“It was not the thorn bending to the honeysuckles, but the honeysuckles embracing the thorn.”
-Wuthering Heights, Emily Bronte
The old man was dead, and he was still turning the world upside down. If Mother Wytlaf had been the sort to curse she would have cursed his name and his memory and his ancestors, she would have cursed his flesh and his bone and all his posterity. She’d have cursed him three times three, standing, sitting and lying, with spittle and piss and blood, in song and shadow and silence.
Not being the sort to curse she stood instead on the banks of the river watching as the small narrow boat drifted downstream, fire already catching in the oil soaked cloth and straw that surrounded the old man’s body.
A warrior’s funeral he had asked for. Here in the high valley of the moon where no weapon could come and no blood shed save for life and healing. He’d asked for a warrior’s funeral and her maidens had pleaded for his request to be granted.
Those same maidens stood by her on the riverbank too, tears in their eyes reflecting the reds and orange of the old man’s final journey, the moon invisible in the dark sky above them it being her time of hiding.
How fitting, thought Mother Wytlaf, that the moon will not lend her presence to this travesty. How fitting that now it was only the blazing light of the old man’s corpse that illuminated the scene. After all he’d remade everything else in his image hadn’t he?
He’d arrived one whole moon earlier, and the sky silver had been hiding that night too. Old he was and failing, with old wounds on his body and bitter humour on his lips. He was dying, he told Mother Wytlaf, and had sought out the high valley of the moon to pass his final days in peace and comfort.
That was his right, the right of any who came seeking succour and who did so in peace. She had welcomed him and set her maidens to tend him, to ease the pain of his old injuries, to soothe him in his last days, and to hear his stories.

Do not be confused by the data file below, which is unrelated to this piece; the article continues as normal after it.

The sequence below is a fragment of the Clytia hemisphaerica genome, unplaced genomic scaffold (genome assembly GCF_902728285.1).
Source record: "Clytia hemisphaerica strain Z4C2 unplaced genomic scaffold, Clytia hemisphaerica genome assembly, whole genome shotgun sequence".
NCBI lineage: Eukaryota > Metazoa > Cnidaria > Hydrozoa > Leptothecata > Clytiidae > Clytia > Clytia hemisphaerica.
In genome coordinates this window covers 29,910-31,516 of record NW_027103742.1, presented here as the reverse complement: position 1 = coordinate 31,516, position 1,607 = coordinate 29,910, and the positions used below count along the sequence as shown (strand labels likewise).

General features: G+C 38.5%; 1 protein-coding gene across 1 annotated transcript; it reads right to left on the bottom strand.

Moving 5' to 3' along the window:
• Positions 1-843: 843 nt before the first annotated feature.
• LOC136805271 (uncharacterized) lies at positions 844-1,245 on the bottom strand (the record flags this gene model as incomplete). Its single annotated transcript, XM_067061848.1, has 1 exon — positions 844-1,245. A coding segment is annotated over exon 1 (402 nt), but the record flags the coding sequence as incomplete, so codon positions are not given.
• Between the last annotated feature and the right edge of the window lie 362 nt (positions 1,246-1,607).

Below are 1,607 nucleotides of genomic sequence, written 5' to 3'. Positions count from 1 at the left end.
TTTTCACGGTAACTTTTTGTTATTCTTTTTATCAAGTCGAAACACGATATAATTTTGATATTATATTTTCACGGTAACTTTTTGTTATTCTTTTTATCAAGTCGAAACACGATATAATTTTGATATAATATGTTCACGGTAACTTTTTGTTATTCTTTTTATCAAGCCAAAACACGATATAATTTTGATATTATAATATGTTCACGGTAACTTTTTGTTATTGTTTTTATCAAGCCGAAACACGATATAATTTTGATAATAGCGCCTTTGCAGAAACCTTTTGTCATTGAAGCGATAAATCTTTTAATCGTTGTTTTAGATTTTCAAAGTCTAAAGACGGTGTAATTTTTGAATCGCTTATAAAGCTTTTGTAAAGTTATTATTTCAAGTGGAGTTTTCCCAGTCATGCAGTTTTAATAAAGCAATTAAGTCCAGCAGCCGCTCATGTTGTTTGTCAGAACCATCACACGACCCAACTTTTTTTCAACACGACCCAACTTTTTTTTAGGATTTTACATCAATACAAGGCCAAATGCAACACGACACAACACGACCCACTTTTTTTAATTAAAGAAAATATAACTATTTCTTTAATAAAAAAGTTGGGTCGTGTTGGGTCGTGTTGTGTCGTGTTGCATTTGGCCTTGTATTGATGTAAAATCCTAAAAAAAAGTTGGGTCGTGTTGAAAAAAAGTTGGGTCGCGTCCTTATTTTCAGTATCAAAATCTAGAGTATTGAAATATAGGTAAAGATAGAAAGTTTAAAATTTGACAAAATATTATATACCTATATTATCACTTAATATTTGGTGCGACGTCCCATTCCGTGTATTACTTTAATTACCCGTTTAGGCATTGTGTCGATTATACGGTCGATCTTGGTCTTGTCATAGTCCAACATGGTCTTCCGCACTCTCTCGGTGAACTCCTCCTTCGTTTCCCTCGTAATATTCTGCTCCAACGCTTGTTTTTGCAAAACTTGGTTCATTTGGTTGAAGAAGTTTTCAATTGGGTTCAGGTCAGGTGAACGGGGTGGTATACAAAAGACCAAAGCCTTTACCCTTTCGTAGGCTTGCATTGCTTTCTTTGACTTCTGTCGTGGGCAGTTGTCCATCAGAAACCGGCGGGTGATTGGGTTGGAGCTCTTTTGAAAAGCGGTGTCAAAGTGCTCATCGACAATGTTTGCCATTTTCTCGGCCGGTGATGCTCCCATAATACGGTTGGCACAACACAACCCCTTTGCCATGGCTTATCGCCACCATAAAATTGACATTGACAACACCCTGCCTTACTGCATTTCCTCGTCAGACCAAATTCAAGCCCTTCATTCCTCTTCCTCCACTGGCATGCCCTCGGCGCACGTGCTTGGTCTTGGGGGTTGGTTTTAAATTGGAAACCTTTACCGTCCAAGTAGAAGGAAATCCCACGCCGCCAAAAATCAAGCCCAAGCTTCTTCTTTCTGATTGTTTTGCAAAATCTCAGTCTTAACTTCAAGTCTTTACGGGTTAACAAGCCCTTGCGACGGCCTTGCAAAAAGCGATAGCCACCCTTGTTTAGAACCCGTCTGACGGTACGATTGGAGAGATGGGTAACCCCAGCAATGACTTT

And oh, he could tell stories. He told them of his strange birth, and the trial of his childhood as he was smuggled from mountain to woodland to deep caverns, to high crags. He told them of his master at arms and the ordeals he faced to earn the runes of war etched on his forearms. He told them of his loves both won and lost. The maidens listened as they tended him, and laughed and wept in turn. And he told them of the war. He told them of the war still raging beyond the world they knew, beyond the mist in the far fields and plains and woodlands and mountains.
And they listened.
He told them of the warriors striving to keep back the darkness, of the innocents falling before the foe. He told them of the hopelessness and the need for healing and wisdom.
And they listened.
And as the old man burned, Mother Wytlaf knew his words burned too in the hearts and souls of her maidens.
When the vigil was done and the fires burned out, Mother Wytlaf knew, the maidens would gather their things and don their deep blue cloaks, and they would depart the high valley of the moon forever.
She wished she had it in her to curse the old man, but a sister owed her brother the peace he never knew in life, and she held her tongue.
Finn Cullen’s novel A Step Beyond Context is now available in paperback and Kindle format from Amazon.